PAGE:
Whither (or Wither) the Humanities in Kinesiology?
This article assesses the state of the humanities in kinesiology. Programs variously referred to as sport history, sport philosophy, physical culture studies, and physical cultural studies have become endangered species within the field. In response, I highlight several scholars who are, in their own ways, stewards of a humanities-centered, interdisciplinary approach to understanding human movement. In learning from their work, humanists must do more to save themselves from extinction.
College Football “Kids”: Infantilizing Language in Football Bowl Subdivision Bowl Game Broadcasts
Chris Corr, Crystal Southall, Billy Hawkins, and Richard M. Southall
Paternalistic institutional structures are strategically arranged to maintain locus of control and preserve male-centric patriarchal authority. A confluence of cultural, social, and legal structures perpetuates paternalism within National Collegiate Athletic Association college sport and specifically in Football Bowl Subdivision (FBS) football. This study examined FBS bowl game broadcasts to determine the prevalence of paternalistic and infantilizing commentary. An analysis of in-game commentary from a sample of 18 FBS bowl games from the 2019 to 2020 season revealed that commentators frequently infantilize FBS football players, normalizing a paternalistic and exploitative coach–athlete relationship.
Hegemony and the National Collegiate Athletic Association: A Critical Discourse Analysis of National Collegiate Athletic Association Resources Concerning Name, Image, and Likeness
When athletes gained rights from the National Collegiate Athletic Association (NCAA) to monetize their name, image, and likeness (NIL), the NCAA’s historic hegemony over college sports was challenged. However, given the recency of NIL, there is minimal research on how the NCAA communicated NIL changes to its members during this time. Through the lens of hegemony theory, this research explored how the NCAA communicated its hegemony and its loss of power via its distribution of NIL resources (N = 48). Critical discourse analysis demonstrated the NCAA and its leaders predominantly employed ideological influence in their communications to members and athletes to follow NIL guidelines. This influence centered around appeals to fairness and amateurism. The NCAA also tried to use coercion to force compliance. Finally, with an increasing trend toward decentralization, the NCAA relinquished hegemony in communications that shifted control to member institutions and by requesting federal involvement.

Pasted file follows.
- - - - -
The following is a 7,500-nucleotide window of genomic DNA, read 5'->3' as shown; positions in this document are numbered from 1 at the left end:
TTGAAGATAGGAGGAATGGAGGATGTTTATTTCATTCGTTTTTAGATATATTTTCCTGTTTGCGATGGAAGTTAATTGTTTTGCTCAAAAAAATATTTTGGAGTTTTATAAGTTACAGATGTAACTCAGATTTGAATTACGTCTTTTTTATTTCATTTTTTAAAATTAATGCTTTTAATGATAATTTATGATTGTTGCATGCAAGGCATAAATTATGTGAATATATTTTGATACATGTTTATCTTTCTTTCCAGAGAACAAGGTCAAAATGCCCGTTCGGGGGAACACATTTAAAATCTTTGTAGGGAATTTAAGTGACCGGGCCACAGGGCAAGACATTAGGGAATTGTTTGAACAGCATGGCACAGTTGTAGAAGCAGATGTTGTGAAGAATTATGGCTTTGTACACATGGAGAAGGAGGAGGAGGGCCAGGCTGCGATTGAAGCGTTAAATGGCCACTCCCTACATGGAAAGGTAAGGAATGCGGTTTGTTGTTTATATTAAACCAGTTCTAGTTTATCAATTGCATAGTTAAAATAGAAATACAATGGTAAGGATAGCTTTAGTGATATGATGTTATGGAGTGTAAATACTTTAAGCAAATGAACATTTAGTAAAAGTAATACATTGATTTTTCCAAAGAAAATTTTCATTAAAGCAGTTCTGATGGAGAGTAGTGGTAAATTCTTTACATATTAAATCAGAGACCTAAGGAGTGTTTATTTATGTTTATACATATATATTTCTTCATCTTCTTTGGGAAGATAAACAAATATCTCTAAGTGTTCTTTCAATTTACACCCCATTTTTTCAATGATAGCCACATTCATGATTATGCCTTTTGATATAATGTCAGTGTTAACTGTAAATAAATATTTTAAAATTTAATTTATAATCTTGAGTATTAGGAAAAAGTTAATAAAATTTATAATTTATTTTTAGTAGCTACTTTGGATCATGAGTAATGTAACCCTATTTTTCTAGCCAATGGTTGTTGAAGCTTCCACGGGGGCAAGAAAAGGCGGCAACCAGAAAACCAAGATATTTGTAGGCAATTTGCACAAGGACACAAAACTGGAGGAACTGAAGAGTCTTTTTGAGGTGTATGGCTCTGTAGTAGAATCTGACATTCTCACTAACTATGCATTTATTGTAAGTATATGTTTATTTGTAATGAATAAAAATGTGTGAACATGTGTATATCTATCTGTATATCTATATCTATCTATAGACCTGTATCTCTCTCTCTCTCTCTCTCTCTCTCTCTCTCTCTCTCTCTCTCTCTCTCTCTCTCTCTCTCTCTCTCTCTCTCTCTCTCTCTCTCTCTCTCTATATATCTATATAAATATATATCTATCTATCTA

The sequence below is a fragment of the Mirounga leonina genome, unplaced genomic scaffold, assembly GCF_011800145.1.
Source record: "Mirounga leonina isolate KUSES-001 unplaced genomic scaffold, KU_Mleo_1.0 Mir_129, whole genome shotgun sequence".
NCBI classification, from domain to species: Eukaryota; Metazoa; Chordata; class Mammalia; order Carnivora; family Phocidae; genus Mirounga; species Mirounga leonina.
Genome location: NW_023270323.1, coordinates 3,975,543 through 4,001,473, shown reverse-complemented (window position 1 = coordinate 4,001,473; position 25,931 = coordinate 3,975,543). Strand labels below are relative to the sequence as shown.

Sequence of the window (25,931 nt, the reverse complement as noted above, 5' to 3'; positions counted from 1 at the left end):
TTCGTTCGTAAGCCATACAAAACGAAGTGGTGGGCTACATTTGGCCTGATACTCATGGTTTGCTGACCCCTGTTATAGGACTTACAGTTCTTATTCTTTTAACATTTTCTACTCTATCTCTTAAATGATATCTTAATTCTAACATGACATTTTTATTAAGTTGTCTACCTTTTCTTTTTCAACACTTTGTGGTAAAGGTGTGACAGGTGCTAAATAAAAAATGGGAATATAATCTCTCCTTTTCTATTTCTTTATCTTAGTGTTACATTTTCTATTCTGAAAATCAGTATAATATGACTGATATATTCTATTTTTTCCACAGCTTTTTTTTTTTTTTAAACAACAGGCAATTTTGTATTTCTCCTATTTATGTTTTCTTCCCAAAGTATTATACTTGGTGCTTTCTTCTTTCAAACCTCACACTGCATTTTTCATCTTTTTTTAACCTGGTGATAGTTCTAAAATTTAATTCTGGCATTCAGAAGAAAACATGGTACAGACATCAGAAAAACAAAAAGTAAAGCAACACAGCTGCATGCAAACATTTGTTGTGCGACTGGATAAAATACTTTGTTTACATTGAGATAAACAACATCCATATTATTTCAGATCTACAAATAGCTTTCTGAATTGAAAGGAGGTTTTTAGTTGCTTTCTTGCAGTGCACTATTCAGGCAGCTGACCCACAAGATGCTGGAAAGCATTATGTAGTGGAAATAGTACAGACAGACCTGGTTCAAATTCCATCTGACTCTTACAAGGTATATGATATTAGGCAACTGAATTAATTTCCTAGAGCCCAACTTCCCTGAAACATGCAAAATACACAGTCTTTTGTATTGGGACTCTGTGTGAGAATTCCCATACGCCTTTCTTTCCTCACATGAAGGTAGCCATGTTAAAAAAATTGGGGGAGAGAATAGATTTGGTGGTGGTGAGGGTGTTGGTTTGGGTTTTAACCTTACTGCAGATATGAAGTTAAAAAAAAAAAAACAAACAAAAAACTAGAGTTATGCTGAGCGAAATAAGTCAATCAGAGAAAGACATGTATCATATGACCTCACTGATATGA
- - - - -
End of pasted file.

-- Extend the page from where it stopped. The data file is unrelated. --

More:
“They’ve Never Played the Game”: “Cool Sports Girls,” Gender Inequality, and Garbage Time in Sports Punditry
Taylor M. Henry
In the 2010s, certain women in the sports television industry ascended beyond the often-reductive roles of studio hosts or sideline reporters, giving their sports opinions and occasionally hosting their own programs. This article argues that women who achieve this standing are forced to play a new role, that of the “cool sports girl.” Although “cool sports girls” gain male support through adopting masculine-coded traits, such as sports knowledge and smack talk, this article examines the misogynistic backlash these women face, interpreting the backlash as representing finite boundaries of the gains that women have achieved in a hypermasculine industry. This article reads the tenure of Katie Nolan at Fox Sports (2013–2017) as a representative example of how female television pundits exhibit agency amid entrenched industrial patriarchy.
Curriculum Alignment: Doing Kinesiology as We Mean It
Based on the lessons learned from history and articulation of paradigm change in science, this article clarifies the concept of curriculum alignment and describes the risk of curriculum disalignment between school physical education and kinesiology. Through contextualizing kinesiology as an integrated science, it explains the difference between a discipline and a field (subdiscipline) and argues that K–12 physical education is an integral and indispensable component of kinesiology. The article provides detailed discussions about the historical reasons/events that might have led to the curriculum disalignment and the ways the disalignment can be understood and addressed. Based on the analysis, a four-pillar framework (science, health, culture, and education) is proposed as a platform for “doing kinesiology” and a way to address the curriculum disalignment crisis.